Thandie Newton: 'British period dramas limit roles for black actors'
Thandie Newton jumped at the chance to star in British TV show Line of Duty.
Thandie Newton has urged producers in her native Britain to expand their projects beyond historical dramas, because the period pieces severely limit the roles available for actors of colour.
The Crash star, who was born in London to a Zimbabwean mother and an English father, established herself in Hollywood years ago, and has continued to win critical acclaim for her work on U.S. sci-fi series Westworld, while she has also landed a part in the forthcoming Han Solo Star Wars movie.
Thandie, 44, recently returned home to appear in the upcoming fourth season of BBC crime drama Line of Duty, and while she enjoys working on British-based projects, she insists there isn't much variety in the job offers she typically receives in the U.K.
"I love being here, but I can't work, because I can't do Downton Abbey, can't be in Victoria, can't be in Call The Midwife," she explained to The Sunday Times Magazine. "Well, I could, but I don't want to play someone who's being racially abused. I'm not interested in that, don't want to do it...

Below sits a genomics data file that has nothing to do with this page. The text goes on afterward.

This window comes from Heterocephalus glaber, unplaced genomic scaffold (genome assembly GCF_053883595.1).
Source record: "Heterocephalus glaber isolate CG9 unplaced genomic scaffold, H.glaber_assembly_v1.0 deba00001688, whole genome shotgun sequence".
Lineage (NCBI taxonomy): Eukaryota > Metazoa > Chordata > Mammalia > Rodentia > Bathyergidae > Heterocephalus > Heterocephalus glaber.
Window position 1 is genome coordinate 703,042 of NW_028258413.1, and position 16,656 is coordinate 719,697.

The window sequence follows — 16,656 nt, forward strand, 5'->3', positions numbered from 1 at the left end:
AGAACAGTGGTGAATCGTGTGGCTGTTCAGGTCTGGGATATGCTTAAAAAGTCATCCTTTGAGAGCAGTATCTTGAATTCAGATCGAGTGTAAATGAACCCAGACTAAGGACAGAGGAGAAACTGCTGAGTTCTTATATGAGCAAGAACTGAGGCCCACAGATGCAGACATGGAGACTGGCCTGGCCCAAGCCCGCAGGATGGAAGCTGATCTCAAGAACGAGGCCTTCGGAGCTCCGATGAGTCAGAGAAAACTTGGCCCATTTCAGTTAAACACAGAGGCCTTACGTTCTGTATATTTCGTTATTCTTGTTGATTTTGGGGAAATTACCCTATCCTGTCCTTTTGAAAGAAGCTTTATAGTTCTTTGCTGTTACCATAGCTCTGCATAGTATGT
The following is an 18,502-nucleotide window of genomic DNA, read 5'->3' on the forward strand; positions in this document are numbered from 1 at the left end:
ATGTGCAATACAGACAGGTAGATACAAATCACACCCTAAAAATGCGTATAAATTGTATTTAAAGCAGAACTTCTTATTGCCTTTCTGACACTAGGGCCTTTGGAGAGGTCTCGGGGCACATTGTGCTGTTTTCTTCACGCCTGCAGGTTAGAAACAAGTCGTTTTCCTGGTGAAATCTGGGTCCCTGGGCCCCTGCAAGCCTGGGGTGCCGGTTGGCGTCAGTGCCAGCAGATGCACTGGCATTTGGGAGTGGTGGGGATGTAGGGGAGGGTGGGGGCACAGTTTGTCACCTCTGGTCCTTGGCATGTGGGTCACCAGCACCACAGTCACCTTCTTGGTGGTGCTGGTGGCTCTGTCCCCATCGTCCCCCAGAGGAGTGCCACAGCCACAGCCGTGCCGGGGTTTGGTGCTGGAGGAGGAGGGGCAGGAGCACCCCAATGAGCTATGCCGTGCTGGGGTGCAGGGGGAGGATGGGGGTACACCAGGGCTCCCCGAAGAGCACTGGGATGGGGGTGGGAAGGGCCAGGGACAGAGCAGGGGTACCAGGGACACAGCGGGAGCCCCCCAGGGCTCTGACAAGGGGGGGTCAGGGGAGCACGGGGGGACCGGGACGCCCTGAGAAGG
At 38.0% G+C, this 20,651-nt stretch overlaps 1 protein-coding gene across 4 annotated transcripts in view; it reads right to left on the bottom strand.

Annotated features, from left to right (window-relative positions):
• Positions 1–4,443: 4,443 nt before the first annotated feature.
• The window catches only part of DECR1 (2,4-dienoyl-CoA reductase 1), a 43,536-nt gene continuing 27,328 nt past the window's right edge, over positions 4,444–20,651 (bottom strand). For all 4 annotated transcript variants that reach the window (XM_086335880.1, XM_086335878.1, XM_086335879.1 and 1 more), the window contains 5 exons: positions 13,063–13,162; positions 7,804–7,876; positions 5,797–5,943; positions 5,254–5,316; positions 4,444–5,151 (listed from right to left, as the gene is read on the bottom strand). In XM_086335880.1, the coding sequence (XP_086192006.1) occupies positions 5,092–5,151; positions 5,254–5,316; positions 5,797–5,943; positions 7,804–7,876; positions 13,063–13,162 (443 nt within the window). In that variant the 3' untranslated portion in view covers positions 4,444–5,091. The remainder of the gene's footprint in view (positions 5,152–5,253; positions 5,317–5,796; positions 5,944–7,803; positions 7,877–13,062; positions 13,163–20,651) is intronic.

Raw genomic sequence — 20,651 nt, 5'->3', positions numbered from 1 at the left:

"There just seems to be a desire for stuff about the Royal Family, stuff from the past, which is understandable, but it just makes it slim pickings for people of colour."
The actress will portray Detective Chief Inspector Roz Huntley in Line of Duty, and Thandie recently admitted she didn't hesitate to accept the gig.
"I didn't know anything about the role but I said I wanted to do it," she said. "The first thing I saw was series three. I don't watch a lot of television - because I have kids, the only thing I watch is SpongeBob or Paw Patrol!
"My agent said to me, 'Thandie, an offer has come in and if you ever want to work in British television, this is it.' I've been with my agent since I was 17 so when she said something like that, I sat up."
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